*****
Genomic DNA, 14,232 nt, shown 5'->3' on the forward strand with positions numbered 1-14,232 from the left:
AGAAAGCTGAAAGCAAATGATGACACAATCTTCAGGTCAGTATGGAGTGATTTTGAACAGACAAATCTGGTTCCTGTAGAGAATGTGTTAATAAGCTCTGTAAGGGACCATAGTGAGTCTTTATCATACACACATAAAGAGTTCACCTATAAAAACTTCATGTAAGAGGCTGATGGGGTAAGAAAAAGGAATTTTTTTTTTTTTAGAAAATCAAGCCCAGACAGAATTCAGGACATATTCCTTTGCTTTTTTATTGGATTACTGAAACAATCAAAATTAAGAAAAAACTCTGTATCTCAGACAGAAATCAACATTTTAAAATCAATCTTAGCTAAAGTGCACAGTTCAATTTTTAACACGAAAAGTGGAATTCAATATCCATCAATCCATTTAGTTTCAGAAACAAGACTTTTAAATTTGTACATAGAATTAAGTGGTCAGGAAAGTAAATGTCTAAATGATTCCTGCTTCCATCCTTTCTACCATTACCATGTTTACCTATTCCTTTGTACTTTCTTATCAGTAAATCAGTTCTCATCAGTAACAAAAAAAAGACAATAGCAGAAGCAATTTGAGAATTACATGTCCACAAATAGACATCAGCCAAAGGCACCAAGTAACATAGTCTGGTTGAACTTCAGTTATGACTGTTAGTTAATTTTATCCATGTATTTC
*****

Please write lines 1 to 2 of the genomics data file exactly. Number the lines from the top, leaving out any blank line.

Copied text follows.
Genomic DNA, 14,232 nt, shown 5'->3' on the forward strand with positions numbered 1-14,232 from the left:
AGAAAGCTGAAAGCAAATGATGACACAATCTTCAGGTCAGTATGGAGTGATTTTGAACAGACAAATCTGGTTCCTGTAGAGAATGTGTTAATAAGCTCTGTAAGGGACCATAGTGAGTCTTTATCATACACACATAAAGAGTTCACCTATAAAAACTTCATGTAAGAGGCTGATGGGGTAAGAAAAAGGAATTTTTTTTTTTTTAGAAAATCAAGCCCAGACAGAATTCAGGACATATTCCTTTGCTTTTTTATTGGATTACTGAAACAATCAAAATTAAGAAAAAACTCTGTATCTCAGACAGAAATCAACATTTTAAAATCAATCTTAGCTAAAGTGCACAGTTCAATTTTTAACACGAAAAGTGGAATTCAATATCCATCAATCCATTTAGTTTCAGAAACAAGACTTTTAAATTTGTACATAGAATTAAGTGGTCAGGAAAGTAAATGTCTAAATGATTCCTGCTTCCATCCTTTCTACCATTACCATGTTTACCTATTCCTTTGTACTTTCTTATCAGTAAATCAGTTCTCATCAGTAACAAAAAAAAGACAATAGCAGAAGCAATTTGAGAATTACATGTCCACAAATAGACATCAGCCAAAGGCACCAAGTAACATAGTCTGGTTGAACTTCAGTTATGACTGTTAGTTAATTTTATCCATGTATTTC